Joseph Jacobs reveals his secrets to being a successful art advisor by sourcing for quality works that are undervalued. Joseph has been involved in the art world for 45 years as a university professor, museum curator and director, art adviser, scholar, and art critic. He is the co-founder of Jacobs & Morawska Fine Art Consulting and co-authored Janson’s History of Art, otherwise known as “the Bible” of art history.
Arthena: How did you get involved with art and what fascinates you about it?
Joseph: I was a history major in college and was going to go to law school, But I realized my motivation to become a lawyer was not particularly meaningful, which was to earn a good living. I thought about what it is I actually liked – and that was my art history classes and art, and the way it reflects historical and social values. So at the last minute, in May or June of my senior year, after being accepted at terrific law schools, I applied to graduate school in art history and was accepted. And that was the beginning of my career as an art historian.
Arthena: What piqued your interest to pursue art?
Joseph: Well, first, it was the historical factor, the way art reflected history, as I just mentioned. Second, it was the aesthetic quality of the work. I could feel its power when the art was good, and I sensed that I had a good intuition for quality in art.
Arthena: Do you have any favorite artists?
Joseph: Do I have favorites? I can’t answer that very well. I can rattle off plenty of artists whose work I really like, but the bottom line is I like all good art, and there’s tons of it out there. I even like good art by artists who normally don’t produce good work. It’s always a treat to come across a really strong work by a second or third rate artist. But there’s hardly a textbook artist that I don’t like.
I think there are other ways to pose the question about liking (and therefore conversely in disliking) artists. For example, what I find interesting is the large amount of bad art that is sometimes made by otherwise great artists. Renoir, after 1880 rarely produced strong work. Matisse as well largely floundered for a period of his long career, especially beginning in the late teens, toward 1920, and then not hitting his stride again until he made the cutouts in the 1940s, which he continued to produce until his death in the 1950s. And look at the great Enlglish sculptor Henry Moore: Choose the right 100 works by him, and we are in the presence of a great artist. Choose the wrong 100 works, and we cringe, our faces getting red with embarrassment.
Arthena: How do you judge if a work is good or bad?
Joseph: There are a couple of factors. First of all I want to see some kind of power in the work. You look at a work of art, and if it’s good, then you want it to have a wow factor, meaning there is something about it that you sense if amazing. It’s just got to hit you in the gut and be very, very strong in some way. It also has to be meaningful at some level. This, of course, does not mean you’ll see or feel any of this immediately. Sometimes it takes a while for this power to sink in.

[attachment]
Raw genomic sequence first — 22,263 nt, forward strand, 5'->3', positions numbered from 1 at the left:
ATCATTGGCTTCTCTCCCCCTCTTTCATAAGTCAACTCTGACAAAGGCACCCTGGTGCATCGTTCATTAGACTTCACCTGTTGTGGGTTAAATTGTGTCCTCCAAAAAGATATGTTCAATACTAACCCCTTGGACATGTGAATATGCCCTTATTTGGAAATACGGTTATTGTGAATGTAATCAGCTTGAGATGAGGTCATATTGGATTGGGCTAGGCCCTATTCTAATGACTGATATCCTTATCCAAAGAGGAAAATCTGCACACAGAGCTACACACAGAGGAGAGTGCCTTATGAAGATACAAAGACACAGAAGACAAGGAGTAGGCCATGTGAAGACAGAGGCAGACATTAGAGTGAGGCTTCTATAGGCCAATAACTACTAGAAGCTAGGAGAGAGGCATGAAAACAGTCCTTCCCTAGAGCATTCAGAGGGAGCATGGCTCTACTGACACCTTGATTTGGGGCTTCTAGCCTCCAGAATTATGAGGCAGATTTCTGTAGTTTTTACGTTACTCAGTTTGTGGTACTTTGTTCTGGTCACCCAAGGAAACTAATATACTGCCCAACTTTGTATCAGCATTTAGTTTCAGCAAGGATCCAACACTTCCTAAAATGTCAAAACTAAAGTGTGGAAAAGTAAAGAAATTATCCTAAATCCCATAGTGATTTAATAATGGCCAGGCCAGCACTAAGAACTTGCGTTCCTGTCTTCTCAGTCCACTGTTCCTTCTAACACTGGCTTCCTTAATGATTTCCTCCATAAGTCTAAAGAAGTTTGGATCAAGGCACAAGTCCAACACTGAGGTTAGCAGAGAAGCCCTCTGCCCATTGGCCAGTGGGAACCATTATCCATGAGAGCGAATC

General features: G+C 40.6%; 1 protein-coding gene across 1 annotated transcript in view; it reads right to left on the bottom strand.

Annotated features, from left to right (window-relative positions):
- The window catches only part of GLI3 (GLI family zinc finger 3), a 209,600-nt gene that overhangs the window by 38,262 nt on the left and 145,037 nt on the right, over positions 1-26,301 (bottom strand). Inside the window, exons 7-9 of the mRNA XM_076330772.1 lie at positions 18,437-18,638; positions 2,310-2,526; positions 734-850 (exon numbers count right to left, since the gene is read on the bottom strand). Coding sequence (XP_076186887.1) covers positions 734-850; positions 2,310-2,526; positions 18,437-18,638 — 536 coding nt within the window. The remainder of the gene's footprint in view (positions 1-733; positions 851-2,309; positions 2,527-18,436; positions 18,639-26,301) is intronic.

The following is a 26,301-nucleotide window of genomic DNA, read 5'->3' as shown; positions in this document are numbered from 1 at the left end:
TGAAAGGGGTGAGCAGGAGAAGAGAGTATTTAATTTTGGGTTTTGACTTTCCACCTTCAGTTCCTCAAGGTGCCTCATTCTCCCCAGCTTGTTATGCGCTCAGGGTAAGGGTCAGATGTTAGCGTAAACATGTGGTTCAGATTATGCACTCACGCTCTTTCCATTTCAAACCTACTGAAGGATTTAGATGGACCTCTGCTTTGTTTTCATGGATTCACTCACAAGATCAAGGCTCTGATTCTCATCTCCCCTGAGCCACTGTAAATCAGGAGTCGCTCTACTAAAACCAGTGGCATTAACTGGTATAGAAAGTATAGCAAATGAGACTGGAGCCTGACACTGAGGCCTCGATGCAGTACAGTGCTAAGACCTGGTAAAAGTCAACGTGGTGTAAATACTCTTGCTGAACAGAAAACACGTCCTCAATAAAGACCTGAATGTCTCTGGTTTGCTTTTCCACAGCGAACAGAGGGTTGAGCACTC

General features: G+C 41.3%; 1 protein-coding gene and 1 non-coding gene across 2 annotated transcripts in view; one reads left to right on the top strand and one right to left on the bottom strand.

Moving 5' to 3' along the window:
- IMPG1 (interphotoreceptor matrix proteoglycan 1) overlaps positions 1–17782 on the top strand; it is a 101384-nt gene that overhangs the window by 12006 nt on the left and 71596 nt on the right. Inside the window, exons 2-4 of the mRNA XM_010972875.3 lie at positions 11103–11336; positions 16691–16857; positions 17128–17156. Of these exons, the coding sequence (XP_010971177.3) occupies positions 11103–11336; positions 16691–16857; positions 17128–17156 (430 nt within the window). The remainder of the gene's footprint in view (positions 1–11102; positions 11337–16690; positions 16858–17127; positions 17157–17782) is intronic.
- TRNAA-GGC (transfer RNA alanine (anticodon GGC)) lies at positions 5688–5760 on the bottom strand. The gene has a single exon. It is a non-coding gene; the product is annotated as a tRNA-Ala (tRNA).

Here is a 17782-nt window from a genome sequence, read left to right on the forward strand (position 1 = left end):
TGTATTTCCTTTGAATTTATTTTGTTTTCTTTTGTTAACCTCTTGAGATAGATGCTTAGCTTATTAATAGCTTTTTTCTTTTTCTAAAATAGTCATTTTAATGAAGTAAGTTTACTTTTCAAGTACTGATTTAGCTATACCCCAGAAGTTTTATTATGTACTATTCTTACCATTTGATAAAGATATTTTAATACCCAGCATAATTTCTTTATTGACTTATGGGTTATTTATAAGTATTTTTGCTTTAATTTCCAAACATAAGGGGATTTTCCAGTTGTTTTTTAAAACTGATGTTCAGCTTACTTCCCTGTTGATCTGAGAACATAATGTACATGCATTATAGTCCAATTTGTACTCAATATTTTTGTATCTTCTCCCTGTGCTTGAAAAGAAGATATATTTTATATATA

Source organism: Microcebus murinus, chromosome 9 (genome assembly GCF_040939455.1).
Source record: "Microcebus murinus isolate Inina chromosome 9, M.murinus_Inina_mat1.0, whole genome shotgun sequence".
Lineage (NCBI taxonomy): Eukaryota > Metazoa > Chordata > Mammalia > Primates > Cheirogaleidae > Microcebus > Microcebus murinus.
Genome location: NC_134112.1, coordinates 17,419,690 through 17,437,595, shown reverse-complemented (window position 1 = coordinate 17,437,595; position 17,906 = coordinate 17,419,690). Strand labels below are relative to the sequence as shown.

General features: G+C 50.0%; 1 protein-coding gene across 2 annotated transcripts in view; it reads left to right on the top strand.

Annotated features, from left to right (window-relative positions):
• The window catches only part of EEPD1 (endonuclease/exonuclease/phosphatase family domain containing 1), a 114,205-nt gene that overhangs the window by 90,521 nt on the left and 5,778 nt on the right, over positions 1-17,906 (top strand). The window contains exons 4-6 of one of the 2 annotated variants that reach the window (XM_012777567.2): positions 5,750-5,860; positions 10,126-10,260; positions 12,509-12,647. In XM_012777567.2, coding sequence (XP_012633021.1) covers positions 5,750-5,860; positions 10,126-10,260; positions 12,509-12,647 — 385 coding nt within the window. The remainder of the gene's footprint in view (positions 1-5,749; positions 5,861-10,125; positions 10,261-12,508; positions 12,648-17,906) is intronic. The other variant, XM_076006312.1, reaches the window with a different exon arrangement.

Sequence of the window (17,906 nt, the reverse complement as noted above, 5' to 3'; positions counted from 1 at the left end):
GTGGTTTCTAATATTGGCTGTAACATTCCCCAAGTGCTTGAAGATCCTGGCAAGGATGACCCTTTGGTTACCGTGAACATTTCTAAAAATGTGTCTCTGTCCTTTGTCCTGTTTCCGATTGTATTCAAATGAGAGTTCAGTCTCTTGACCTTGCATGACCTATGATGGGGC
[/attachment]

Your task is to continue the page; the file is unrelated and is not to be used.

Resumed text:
Number two, I look for that something that is very special about how the statement is made. By this, I mean I am looking for something in the work that is highly individualistic. In effect, the artist’s style has to be unique. This does not mean that the work is innovative in the sense that it restructures how we think about art, the way that Picasso, or Marcel Duchamp, for example did. We now live in a Postmodern era that precludes this happening. So, I am looking for a uniqueness of statement, a individualistic style. I am not expecting a restructuring of space, for example, which we saw in Picasso, or a redefining of what art can be about, which we saw in Duchamp. Nor am I looking for someone inventing new mediums, because that has already happened in the sense that art is no longer contained to just painting, sculpture, drawing, photography, prints, etc., and artists have license to work any medium they want or can think up. Once again, today we’re not going to be revolutionizing art in this way.
The third thing I am looking for is historical importance, which applies especially to older art, before Postmodernism, I evaluate art based on the impact that it has on the history of art. With new art, meaning today’s art, you simply look for work that is powerful and aesthetically resolved, work that will stand the test of time, work that is so mesmerizing it will never go away. As I already said, we are no longer going to see artists come along who restructure how we think about art. Instead we are just going to see individualistic styles and powerful statements.